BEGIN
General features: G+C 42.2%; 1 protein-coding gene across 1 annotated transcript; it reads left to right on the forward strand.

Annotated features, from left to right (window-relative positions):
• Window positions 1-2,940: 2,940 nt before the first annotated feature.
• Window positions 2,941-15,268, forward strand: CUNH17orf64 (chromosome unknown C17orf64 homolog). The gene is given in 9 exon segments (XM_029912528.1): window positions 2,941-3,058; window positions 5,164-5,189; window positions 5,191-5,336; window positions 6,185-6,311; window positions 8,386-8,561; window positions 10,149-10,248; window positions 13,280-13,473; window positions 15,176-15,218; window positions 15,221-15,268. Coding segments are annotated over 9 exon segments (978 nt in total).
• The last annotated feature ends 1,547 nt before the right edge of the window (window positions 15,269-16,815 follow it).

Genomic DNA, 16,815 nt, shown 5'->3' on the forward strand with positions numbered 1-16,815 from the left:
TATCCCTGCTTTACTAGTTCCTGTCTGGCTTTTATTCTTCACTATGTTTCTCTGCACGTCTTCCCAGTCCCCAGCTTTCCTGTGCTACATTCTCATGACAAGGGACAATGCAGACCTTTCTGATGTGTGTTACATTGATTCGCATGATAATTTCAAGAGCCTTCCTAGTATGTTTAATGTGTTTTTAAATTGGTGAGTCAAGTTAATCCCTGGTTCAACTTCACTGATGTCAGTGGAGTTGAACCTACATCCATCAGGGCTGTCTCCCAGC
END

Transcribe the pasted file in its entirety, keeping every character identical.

General features: G+C 42.2%; 1 protein-coding gene across 1 annotated transcript; it reads left to right on the forward strand.

Annotated features, from left to right (window-relative positions):
• Window positions 1-2,940: 2,940 nt before the first annotated feature.
• Window positions 2,941-15,268, forward strand: CUNH17orf64 (chromosome unknown C17orf64 homolog). The gene is given in 9 exon segments (XM_029912528.1): window positions 2,941-3,058; window positions 5,164-5,189; window positions 5,191-5,336; window positions 6,185-6,311; window positions 8,386-8,561; window positions 10,149-10,248; window positions 13,280-13,473; window positions 15,176-15,218; window positions 15,221-15,268. Coding segments are annotated over 9 exon segments (978 nt in total).
• The last annotated feature ends 1,547 nt before the right edge of the window (window positions 15,269-16,815 follow it).

Genomic DNA, 16,815 nt, shown 5'->3' on the forward strand with positions numbered 1-16,815 from the left:
TATCCCTGCTTTACTAGTTCCTGTCTGGCTTTTATTCTTCACTATGTTTCTCTGCACGTCTTCCCAGTCCCCAGCTTTCCTGTGCTACATTCTCATGACAAGGGACAATGCAGACCTTTCTGATGTGTGTTACATTGATTCGCATGATAATTTCAAGAGCCTTCCTAGTATGTTTAATGTGTTTTTAAATTGGTGAGTCAAGTTAATCCCTGGTTCAACTTCACTGATGTCAGTGGAGTTGAACCTACATCCATCAGGGCTGTCTCCCAGC